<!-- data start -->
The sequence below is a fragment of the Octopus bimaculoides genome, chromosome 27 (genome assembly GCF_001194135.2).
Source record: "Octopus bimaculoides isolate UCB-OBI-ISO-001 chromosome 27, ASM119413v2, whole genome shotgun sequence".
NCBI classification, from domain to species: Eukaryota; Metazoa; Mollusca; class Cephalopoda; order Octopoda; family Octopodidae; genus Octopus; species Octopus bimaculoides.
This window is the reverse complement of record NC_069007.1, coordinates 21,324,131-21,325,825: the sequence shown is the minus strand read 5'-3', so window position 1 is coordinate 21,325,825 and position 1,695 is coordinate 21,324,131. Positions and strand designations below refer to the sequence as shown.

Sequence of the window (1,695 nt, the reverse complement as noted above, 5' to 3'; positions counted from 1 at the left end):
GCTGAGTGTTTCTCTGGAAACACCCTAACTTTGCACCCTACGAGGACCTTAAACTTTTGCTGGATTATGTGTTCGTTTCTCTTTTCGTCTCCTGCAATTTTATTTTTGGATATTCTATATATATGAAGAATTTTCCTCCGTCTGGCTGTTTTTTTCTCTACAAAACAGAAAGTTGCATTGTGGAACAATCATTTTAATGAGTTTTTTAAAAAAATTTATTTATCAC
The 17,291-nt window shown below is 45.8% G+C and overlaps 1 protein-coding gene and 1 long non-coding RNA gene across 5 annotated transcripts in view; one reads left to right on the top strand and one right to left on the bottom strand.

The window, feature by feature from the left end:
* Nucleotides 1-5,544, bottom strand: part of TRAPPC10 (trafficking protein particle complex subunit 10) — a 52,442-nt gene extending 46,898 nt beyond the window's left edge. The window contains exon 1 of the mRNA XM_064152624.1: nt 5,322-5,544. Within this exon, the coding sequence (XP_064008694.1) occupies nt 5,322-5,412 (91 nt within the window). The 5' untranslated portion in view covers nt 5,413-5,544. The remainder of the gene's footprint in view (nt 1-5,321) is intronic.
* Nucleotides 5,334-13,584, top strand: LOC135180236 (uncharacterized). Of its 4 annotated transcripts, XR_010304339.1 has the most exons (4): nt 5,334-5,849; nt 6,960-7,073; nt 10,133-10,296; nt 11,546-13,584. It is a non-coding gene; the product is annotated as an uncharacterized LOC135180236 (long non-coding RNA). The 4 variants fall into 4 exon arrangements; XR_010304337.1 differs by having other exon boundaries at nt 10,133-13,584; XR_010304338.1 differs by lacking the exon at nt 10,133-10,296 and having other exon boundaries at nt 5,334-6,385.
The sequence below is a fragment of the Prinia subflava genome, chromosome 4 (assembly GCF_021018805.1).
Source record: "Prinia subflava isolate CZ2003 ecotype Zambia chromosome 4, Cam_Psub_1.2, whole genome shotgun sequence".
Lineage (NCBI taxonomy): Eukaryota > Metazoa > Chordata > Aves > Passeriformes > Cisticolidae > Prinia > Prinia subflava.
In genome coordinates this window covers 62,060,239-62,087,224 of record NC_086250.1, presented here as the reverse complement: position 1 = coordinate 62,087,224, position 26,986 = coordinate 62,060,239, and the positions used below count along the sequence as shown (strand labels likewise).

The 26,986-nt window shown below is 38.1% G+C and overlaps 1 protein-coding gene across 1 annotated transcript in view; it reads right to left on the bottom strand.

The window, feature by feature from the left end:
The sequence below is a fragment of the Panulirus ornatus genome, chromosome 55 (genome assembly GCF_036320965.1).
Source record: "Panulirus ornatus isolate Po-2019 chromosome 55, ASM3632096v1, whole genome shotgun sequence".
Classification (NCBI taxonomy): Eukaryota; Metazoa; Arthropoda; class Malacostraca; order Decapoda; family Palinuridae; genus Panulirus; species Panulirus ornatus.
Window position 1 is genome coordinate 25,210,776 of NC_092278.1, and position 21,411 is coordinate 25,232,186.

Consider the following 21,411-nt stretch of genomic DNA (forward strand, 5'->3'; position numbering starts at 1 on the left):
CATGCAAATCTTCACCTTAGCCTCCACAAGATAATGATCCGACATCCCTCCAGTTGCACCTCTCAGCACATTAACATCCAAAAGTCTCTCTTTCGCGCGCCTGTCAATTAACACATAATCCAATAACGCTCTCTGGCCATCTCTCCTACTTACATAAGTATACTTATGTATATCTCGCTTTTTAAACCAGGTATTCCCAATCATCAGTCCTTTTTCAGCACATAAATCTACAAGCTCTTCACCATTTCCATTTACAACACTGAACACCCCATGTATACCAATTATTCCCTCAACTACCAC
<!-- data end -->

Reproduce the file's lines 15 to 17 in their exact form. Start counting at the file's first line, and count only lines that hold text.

The 26,986-nt window shown below is 38.1% G+C and overlaps 1 protein-coding gene across 1 annotated transcript in view; it reads right to left on the bottom strand.

The window, feature by feature from the left end:
The sequence below is a fragment of the Panulirus ornatus genome, chromosome 55 (genome assembly GCF_036320965.1).